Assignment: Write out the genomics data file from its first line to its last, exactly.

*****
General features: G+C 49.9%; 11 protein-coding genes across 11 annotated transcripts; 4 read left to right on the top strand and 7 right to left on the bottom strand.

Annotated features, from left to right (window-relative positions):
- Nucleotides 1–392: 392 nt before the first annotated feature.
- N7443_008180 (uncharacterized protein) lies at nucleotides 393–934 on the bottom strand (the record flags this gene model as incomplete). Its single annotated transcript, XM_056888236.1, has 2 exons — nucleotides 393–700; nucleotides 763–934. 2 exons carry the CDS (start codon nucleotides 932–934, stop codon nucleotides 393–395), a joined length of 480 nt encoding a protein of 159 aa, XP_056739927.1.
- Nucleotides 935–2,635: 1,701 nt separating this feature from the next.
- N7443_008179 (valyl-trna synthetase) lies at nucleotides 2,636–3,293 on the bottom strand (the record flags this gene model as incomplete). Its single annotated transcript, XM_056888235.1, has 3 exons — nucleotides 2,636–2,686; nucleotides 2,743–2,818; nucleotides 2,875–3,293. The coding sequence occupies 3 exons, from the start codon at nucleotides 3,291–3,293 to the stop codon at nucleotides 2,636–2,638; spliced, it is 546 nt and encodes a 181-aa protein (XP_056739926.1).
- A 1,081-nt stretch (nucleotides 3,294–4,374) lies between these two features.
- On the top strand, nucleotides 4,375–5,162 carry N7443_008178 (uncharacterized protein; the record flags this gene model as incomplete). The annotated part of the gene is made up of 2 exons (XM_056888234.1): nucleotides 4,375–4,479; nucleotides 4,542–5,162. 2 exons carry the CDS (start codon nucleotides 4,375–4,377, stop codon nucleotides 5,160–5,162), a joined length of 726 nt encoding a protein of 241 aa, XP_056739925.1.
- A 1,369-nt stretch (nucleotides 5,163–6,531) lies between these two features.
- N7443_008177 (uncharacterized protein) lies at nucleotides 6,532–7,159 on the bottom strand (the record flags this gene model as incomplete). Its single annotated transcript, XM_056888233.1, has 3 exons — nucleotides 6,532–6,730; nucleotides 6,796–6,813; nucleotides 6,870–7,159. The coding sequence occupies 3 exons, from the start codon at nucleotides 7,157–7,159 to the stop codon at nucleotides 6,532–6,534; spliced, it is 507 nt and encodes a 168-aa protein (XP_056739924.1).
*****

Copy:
General features: G+C 49.9%; 11 protein-coding genes across 11 annotated transcripts; 4 read left to right on the top strand and 7 right to left on the bottom strand.

Annotated features, from left to right (window-relative positions):
- Nucleotides 1–392: 392 nt before the first annotated feature.
- N7443_008180 (uncharacterized protein) lies at nucleotides 393–934 on the bottom strand (the record flags this gene model as incomplete). Its single annotated transcript, XM_056888236.1, has 2 exons — nucleotides 393–700; nucleotides 763–934. 2 exons carry the CDS (start codon nucleotides 932–934, stop codon nucleotides 393–395), a joined length of 480 nt encoding a protein of 159 aa, XP_056739927.1.
- Nucleotides 935–2,635: 1,701 nt separating this feature from the next.
- N7443_008179 (valyl-trna synthetase) lies at nucleotides 2,636–3,293 on the bottom strand (the record flags this gene model as incomplete). Its single annotated transcript, XM_056888235.1, has 3 exons — nucleotides 2,636–2,686; nucleotides 2,743–2,818; nucleotides 2,875–3,293. The coding sequence occupies 3 exons, from the start codon at nucleotides 3,291–3,293 to the stop codon at nucleotides 2,636–2,638; spliced, it is 546 nt and encodes a 181-aa protein (XP_056739926.1).
- A 1,081-nt stretch (nucleotides 3,294–4,374) lies between these two features.
- On the top strand, nucleotides 4,375–5,162 carry N7443_008178 (uncharacterized protein; the record flags this gene model as incomplete). The annotated part of the gene is made up of 2 exons (XM_056888234.1): nucleotides 4,375–4,479; nucleotides 4,542–5,162. 2 exons carry the CDS (start codon nucleotides 4,375–4,377, stop codon nucleotides 5,160–5,162), a joined length of 726 nt encoding a protein of 241 aa, XP_056739925.1.
- A 1,369-nt stretch (nucleotides 5,163–6,531) lies between these two features.
- N7443_008177 (uncharacterized protein) lies at nucleotides 6,532–7,159 on the bottom strand (the record flags this gene model as incomplete). Its single annotated transcript, XM_056888233.1, has 3 exons — nucleotides 6,532–6,730; nucleotides 6,796–6,813; nucleotides 6,870–7,159. The coding sequence occupies 3 exons, from the start codon at nucleotides 7,157–7,159 to the stop codon at nucleotides 6,532–6,534; spliced, it is 507 nt and encodes a 168-aa protein (XP_056739924.1).